In summary, this paper has reported a combined photoelectron spectroscopy and electronic structure theory study on the IF2, IF2, IF2 and I2F species, determining the gas-phase structures and electron detachment parameters for the anions and vibrational structure of the neutrals. This determination provides the first vibrationally-resolved spectroscopic characterisation of isolated polyinterhalogen radicals. Whereas IF2 as the [F–I–F] isomer is a classical polyinterhalogen molecule, IF2 as the [I–I–F] isomer is a non-classical polyinterhalogen molecule. Theoretical modelling of these species has shown that the CCSD(T)//def2-TZVPD level of theory, on average, predicts ADE and VDE parameters to within ≈4% of experiment, however, this level of theory suffers from some degree of Pauling-point agreement. The IF2 and I2F radicals may play an important role in plasma etching processes due to having low bond dissociation energies to give fluorine atoms.

Conflicts of interest

There are no conflicts to declare.

Acknowledgements

Funding was provided by a University of East Anglia start-up allowance (to JNB) and the European Research Council (Starting Grant 306536 to JRRV). Electronic structure calculations were carried out on the High Performance Computing Cluster supported by the Research and Specialist Computing Support service at the University of East Anglia. Prof. Dr Sebastian Riedel, Freie Universität Berlin, is thanked for insightful discussions.

Notes and references

  1. J. Pelletier and J. B. Caventou, Ann. Chim. Phys., 1819, 10, 142–176 Search PubMed.
  2. K. Sonnenberg, L. Mann, F. A. Redeker, B. Schmidt and S. Riedel, Angew. Chem., Int. Ed., 2020, 59, 5464–5493 CrossRef CAS PubMed.
  3. H. Haller and S. Riedel, Z. Anorg. Allg. Chem., 2014, 640, 1281–1291 CrossRef CAS.
  4. P. H. Svensson and L. Kloo, Chem. Rev., 2003, 103, 1649–1684 CrossRef CAS PubMed.
  5. R. J. Hach and R. E. Rundle, J. Am. Chem. Soc., 1951, 73, 4321–4324 CrossRef CAS.
  6. G. C. Pimente, J. Chem. Phys., 1951, 19, 446–448 CrossRef.
  7. G. A. Landrum, N. Goldberg and R. Hoffmann, J. Chem. Soc., Dalton Trans., 1997, 3605–3613 RSC.
  8. P. Pyykkö, Annu. Rev. Phys. Chem., 2012, 63, 45–64 CrossRef PubMed.
  9. X. Zhang and K. Seppelt, Z. Anorg. Allg. Chem., 1997, 623, 491–500 CrossRef CAS.
  10. K. O. Christe, W. W. Wilson, G. W. Drake, M. A. Petrie and J. A. Boatz, J. Fluorine Chem., 1998, 88, 185–189 CrossRef CAS.
  11. Y. Ogawa, O. Takahashi and O. Kikuchi, THEOCHEM, 1998, 429, 187–196 CrossRef CAS.
  12. D. A. Dixon, D. J. Grant, K. O. Christe and K. A. Peterson, Inorg. Chem., 2008, 47, 5485–5494 CrossRef CAS PubMed.
  13. K. S. Thanthiriwatte, M. Vasiliu, D. A. Dixon and K. O. Christe, Inorg. Chem., 2012, 51, 10966–10982 CrossRef CAS PubMed.
  14. F. A. Redeker, A. Kropman, C. Müller, S. E. Zewge, H. Beckers, B. Paulus and S. Riedel, J. Fluorine Chem., 2018, 216, 81–88 CrossRef CAS.
  15. T. R. Taylor, K. R. Asmis, M. T. Zanni and D. M. Neumark, J. Chem. Phys., 1999, 110, 7607–7609 CrossRef CAS.
  16. M. T. Zanni, B. J. Greenblatt, A. V. Davis and D. M. Neumark, J. Chem. Phys., 1999, 111, 2991–3003 CrossRef CAS.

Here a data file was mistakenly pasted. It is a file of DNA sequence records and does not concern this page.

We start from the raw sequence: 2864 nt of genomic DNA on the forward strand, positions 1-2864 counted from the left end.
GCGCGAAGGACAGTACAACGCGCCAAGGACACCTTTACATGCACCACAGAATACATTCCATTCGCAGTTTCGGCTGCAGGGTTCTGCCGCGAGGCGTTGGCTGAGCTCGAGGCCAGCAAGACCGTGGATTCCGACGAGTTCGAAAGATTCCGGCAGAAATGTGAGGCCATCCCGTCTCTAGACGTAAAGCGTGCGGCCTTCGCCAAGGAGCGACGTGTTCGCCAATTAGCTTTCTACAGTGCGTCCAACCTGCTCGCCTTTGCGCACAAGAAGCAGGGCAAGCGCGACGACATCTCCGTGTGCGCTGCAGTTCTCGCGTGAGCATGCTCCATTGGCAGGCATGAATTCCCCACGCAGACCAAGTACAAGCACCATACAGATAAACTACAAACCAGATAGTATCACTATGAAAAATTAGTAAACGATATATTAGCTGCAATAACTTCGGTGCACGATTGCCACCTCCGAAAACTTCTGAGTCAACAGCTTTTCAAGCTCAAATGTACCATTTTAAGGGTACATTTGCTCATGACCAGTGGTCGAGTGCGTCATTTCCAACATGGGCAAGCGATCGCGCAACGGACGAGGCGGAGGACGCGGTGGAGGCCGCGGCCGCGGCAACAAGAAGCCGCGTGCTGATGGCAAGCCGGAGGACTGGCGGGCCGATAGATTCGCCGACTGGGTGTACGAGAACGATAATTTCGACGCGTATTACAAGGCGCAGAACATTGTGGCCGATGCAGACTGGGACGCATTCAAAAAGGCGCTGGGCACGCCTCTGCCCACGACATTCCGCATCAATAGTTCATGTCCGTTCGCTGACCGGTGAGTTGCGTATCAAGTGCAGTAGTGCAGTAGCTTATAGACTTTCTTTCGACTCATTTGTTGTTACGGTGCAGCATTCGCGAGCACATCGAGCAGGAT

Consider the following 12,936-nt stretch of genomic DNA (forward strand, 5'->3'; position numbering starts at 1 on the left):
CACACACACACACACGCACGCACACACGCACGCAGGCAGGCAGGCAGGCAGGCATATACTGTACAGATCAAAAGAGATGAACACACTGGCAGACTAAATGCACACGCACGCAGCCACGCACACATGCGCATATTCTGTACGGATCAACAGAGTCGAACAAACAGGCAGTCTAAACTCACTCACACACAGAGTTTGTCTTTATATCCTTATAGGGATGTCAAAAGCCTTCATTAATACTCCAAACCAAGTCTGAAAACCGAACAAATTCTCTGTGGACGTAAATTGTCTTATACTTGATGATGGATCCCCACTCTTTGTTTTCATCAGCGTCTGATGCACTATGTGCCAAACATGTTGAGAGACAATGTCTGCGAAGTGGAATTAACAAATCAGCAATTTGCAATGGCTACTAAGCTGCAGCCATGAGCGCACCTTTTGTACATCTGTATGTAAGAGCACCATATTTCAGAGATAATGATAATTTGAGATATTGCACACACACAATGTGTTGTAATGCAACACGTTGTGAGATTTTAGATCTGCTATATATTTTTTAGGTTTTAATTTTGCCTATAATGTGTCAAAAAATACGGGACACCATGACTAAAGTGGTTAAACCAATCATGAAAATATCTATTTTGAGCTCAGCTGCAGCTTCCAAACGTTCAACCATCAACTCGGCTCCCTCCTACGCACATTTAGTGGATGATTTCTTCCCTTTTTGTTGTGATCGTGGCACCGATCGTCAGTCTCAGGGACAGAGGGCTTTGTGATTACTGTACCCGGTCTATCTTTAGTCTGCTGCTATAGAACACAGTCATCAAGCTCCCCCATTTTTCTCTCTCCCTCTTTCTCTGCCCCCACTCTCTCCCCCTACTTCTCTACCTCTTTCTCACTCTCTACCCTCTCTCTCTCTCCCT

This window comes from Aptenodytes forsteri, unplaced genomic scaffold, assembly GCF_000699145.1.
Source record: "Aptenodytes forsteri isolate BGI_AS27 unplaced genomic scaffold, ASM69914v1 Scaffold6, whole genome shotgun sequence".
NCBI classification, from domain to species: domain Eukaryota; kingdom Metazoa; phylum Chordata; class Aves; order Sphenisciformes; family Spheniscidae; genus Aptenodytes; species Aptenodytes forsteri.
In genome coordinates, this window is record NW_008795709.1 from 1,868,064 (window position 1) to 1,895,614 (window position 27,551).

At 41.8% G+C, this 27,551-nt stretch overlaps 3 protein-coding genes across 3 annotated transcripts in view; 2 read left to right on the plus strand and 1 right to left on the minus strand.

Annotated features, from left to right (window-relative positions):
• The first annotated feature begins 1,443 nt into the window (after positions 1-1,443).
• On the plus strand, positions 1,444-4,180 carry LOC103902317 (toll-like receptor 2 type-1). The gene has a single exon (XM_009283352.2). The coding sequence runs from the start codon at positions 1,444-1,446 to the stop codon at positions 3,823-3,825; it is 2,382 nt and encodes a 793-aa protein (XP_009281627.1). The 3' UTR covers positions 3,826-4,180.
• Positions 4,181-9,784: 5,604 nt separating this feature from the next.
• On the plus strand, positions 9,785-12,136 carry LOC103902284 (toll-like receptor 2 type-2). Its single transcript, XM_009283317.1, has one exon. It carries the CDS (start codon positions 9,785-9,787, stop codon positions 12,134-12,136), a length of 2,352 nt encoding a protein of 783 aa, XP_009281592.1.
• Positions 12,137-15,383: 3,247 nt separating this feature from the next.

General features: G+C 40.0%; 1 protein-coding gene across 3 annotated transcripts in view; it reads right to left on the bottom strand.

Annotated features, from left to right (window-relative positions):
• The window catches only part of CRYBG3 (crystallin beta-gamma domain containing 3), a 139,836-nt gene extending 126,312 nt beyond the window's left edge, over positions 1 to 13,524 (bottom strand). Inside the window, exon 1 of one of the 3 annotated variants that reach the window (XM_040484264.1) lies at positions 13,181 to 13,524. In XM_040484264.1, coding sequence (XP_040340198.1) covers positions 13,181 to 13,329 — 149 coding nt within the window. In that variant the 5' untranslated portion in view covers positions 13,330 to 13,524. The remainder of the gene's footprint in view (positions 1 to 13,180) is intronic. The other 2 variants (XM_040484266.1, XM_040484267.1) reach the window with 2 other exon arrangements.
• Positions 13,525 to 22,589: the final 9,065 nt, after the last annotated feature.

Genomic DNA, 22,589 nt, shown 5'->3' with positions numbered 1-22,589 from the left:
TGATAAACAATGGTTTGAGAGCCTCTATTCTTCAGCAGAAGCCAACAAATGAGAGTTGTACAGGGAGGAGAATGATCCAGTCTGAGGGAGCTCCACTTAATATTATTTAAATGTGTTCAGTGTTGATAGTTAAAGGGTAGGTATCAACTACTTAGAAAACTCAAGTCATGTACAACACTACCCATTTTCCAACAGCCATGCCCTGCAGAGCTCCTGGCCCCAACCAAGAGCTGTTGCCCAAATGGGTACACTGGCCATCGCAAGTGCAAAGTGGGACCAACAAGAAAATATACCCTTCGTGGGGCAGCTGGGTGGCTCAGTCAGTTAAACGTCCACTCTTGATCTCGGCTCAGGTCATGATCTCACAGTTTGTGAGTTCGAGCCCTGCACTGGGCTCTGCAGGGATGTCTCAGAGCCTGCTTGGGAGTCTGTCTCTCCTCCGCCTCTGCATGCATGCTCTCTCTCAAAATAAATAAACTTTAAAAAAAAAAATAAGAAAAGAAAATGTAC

17. H. Choi, R. T. Bise, A. A. Hoops and D. M. Neumark, J. Chem. Phys., 2000, 113, 2255 CrossRef CAS.
  18. H. Choi, T. R. Taylor, R. T. Bise, A. A. Hoops and D. M. Neumark, J. Chem. Phys., 2000, 113, 8608 CrossRef CAS.
  19. L. Zhu, K. Takahashi, M. Saeki, T. Tsukuda and T. Nagata, Chem. Phys. Lett., 2001, 350, 223–239 CrossRef.
  20. A. A. Hoops, J. R. Gascooke, A. E. Faulhaber, K. E. Kautzman and D. M. Neumark, J. Chem. Phys., 2004, 120, 7901–7909 CrossRef CAS PubMed.
  21. R. Nakanishi, N. Saitou, T. Ohno, S. Kowashi, S. Yabushita and T. Nagata, J. Chem. Phys., 2007, 126, 204311 CrossRef PubMed.
  22. J. A. Gibbard and R. E. Continetti, Faraday Discuss., 2019, 217, 203–219 RSC.
  23. R. Mabbs, K. Pichugin, E. Surber and A. Sanov, J. Chem. Phys., 2004, 121, 265 CrossRef CAS PubMed.
  24. P. E. Crider, A. W. Harrison and D. M. Neumark, J. Chem. Phys., 2011, 134, 134306 CrossRef PubMed.
  25. J. W. Coburn and H. F. Winters, J. Vac. Sci. Technol., 1979, 16, 391–403 CrossRef CAS.
  26. P. Forster, V. Ramaswamy, P. Artaxo, T. Berntsen, R. Betts, D. W. Fahey, J. Haywood, J. Lean, D. C. Lowe, G. Myhre, J. Nganga, R. Prinn, G. Raga, M. Schulz and R. Van Dorland, Changes in Atmospheric Constituents and in Radiative Forcing, in Climate Change 2007: The Physical Science Basis. Contribution of Working Group I to the Fourth Assessment Report of the Intergovernmental Panel on Climate Change, ed. S. Solomon, D. Qin, M. Manning, Z. Chen, M. Marquis, K. Averyt, M. Tignor and H. Miller, Cambridge University Press, Cambridge, United Kingdom, 2007, ch. 2, p. 141 Search PubMed.
  27. Ø. Hodnebrog, M. Etminan, J. S. Fuglestvedt, G. Marston, G. Myhre, C. J. Nielsen, K. P. Shine and T. J. Wallington, Rev. Geophys., 2013, 51, 300–378 CrossRef.
  28. S. Solomon, J. B. Burkholder, A. R. Ravishankara and R. R. Garcia, J. Geophys. Res., 1994, 99, 20929 CrossRef.
  29. A. K. Jain, B. P. Briegleb, K. Minschwaner and D. J. Wuebbles, J. Geophys. Res.: Atmos., 2000, 105, 20773–20790 CrossRef CAS.
  30. C. M. Roehl, D. Boglu, C. Brühl and G. K. Moortgat, Geophys. Res. Lett., 1995, 22, 815–818 CrossRef CAS.
  31. S. Solomon, R. R. Garcia and A. R. Ravishankara, J. Geophys. Res., 1994, 99, 20491 CrossRef.
  32. L. G. Christophorou and J. K. Olthoff, J. Phys. Chem. Ref. Data, 2000, 29, 553–569 CrossRef CAS.
  33. J. N. Bull, M. Bart, C. Vallance and P. W. Harland, Phys. Rev. A: At., Mol., Opt. Phys., 2013, 88, 062710 CrossRef.
  34. J. N. Bull, J. W. L. Lee and C. Vallance, Phys. Rev. A, 2017, 91, 022704 CrossRef.
  35. G. Mensa-Bonsu, D. J. Tozer and J. R. R. Verlet, Phys. Chem. Chem. Phys., 2018, 21, 13977–13985 RSC.
  36. H. Köckert, D. Heathcote, J. W. L. Lee, W. Zhou, V. Richardson and C. Vallance, Phys. Chem. Chem. Phys., 2019, 21, 14296–14305 RSC.
  37. C. Walbaum, M. Richter, U. Sachs, I. Pantenburg, S. Riedel, A. Mudring and G. Meyer, Angew. Chem., Int. Ed., 2013, 125, 12965–12968 CrossRef.
  38. Y.-Q. Wang, Z.-M. Wang, C.-S. Liao and C.-H. Yan, Acta Crystallogr., Sect. C: Cryst. Struct. Commun., 1999, 55, 1503–1506 CrossRef.

Footnote

Electronic supplementary information (ESI) available: Experimental methods, theoretical methods, calculated vertical excitation energies, further Franck–Condon simulations. See DOI: 10.1039/d0cp01311k

This journal is © the Owner Societies 2020